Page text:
Research Article

Transferability of microsatellite markers among economically and ecologically important galliform birds

Published: June 15, 2010
Genet. Mol. Res. 9 (2) : 1121-1129 DOI: 10.4238/vol9-2gmr760

Abstract

We used the partially sequenced genomes of the turkey and chicken to find a large number of microsatellite markers. We then characterized 10 polymorphic microsatellite markers developed by cross-species amplification from economically and ecologically important birds to various European sub-species of the grey partridge. Even though we used cross-species amplification, a high degree of polymorphism was conserved in all microsatellite markers. Cross-species amplification from birds of economic and ecological interest, such as chicken and turkey, could be an attractive approach to develop microsatellite markers and to use these to manage wild and captive populations of other galliforms, such as the grey partridge.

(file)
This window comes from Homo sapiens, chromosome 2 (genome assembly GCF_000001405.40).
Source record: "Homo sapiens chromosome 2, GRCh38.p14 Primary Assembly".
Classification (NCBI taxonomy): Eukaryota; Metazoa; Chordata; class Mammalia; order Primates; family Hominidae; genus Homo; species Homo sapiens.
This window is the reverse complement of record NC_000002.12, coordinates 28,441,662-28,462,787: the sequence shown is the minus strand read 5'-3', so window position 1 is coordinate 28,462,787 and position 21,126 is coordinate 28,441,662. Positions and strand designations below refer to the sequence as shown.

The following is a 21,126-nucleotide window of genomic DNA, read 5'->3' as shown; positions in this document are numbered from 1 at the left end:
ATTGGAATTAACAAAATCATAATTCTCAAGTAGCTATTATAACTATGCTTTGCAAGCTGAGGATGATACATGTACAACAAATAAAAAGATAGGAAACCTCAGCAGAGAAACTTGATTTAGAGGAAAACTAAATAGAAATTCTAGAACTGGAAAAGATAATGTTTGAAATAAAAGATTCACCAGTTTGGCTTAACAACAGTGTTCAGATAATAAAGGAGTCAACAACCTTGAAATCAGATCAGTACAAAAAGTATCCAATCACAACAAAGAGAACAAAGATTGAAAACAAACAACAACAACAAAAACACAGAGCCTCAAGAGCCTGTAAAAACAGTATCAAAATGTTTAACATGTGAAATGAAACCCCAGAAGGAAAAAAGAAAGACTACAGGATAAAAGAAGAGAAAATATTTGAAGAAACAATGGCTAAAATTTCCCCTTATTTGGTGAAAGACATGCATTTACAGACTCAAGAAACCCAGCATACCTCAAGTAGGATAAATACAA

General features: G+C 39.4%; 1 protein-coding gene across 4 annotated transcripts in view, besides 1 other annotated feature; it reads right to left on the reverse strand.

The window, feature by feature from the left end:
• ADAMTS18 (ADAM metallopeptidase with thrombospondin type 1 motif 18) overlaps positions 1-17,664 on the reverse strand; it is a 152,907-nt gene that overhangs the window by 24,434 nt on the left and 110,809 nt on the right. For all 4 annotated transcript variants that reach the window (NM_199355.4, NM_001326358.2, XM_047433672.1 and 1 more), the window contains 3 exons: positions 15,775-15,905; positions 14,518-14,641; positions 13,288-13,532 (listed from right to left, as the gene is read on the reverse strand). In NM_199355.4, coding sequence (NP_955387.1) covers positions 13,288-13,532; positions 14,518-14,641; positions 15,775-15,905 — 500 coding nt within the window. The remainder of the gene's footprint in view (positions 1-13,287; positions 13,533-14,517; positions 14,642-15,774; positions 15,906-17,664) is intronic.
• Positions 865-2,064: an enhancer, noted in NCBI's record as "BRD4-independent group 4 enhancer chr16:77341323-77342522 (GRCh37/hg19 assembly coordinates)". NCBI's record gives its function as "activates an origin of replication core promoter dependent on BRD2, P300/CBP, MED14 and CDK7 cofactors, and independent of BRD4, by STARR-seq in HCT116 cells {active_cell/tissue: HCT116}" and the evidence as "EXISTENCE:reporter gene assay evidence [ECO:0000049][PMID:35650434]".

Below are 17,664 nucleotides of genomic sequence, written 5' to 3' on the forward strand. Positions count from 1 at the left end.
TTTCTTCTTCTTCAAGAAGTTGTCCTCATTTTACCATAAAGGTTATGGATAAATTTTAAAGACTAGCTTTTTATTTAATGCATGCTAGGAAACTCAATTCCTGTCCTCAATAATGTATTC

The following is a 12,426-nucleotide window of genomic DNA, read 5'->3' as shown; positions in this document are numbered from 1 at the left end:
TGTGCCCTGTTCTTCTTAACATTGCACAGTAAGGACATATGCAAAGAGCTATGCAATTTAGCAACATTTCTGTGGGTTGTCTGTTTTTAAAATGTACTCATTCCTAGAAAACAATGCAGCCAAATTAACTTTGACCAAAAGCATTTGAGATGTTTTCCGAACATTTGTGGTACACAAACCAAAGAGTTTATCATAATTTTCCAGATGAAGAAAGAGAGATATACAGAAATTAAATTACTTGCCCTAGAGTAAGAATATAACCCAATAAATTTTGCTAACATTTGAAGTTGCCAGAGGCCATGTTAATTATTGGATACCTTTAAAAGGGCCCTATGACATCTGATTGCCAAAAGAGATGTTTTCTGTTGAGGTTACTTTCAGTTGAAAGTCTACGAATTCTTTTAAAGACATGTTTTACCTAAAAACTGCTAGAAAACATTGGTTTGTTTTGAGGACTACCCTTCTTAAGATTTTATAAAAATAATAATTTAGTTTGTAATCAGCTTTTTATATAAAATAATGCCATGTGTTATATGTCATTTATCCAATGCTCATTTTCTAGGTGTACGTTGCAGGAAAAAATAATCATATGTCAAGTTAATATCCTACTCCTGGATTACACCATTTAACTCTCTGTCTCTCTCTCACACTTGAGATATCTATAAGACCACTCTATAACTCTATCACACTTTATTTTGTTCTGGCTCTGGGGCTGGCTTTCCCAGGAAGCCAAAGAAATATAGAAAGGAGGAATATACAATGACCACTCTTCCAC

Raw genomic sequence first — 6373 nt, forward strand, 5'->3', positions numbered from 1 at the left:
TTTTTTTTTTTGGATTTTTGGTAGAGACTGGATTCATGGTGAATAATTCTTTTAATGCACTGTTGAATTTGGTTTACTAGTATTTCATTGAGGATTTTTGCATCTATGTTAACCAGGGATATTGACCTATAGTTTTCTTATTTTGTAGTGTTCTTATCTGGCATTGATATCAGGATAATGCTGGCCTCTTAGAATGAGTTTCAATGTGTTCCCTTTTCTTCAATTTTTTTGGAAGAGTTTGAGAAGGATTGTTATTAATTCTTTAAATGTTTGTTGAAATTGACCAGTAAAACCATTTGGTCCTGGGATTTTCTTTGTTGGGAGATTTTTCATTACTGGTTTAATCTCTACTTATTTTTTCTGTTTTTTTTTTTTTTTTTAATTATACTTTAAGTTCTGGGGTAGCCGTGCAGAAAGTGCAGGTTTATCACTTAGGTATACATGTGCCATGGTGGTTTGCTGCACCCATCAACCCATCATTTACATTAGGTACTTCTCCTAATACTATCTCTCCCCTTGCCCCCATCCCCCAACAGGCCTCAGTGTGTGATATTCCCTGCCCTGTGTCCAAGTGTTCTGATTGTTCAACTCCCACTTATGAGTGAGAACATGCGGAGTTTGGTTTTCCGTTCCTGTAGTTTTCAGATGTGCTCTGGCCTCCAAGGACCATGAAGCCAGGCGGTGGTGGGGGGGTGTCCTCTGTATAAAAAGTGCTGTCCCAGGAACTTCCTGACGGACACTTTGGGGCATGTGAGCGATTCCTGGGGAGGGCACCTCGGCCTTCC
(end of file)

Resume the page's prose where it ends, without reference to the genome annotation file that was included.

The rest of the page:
We used the partially sequenced genomes of the turkey and chicken to find a large number of microsatellite markers. We then characterized 10 polymorphic microsatellite markers developed by cross-species amplification from economically and ecologically important birds to various European sub-species of the grey partridge. Even though we used cross-species amplification, a high degree of polymorphism was conserved in all microsatellite markers. Cross-species amplification from birds of economic and ecological interest, such as chicken and turkey, could be an attractive approach to develop microsatellite markers and to use these to manage wild and captive populations of other galliforms, such as the grey partridge.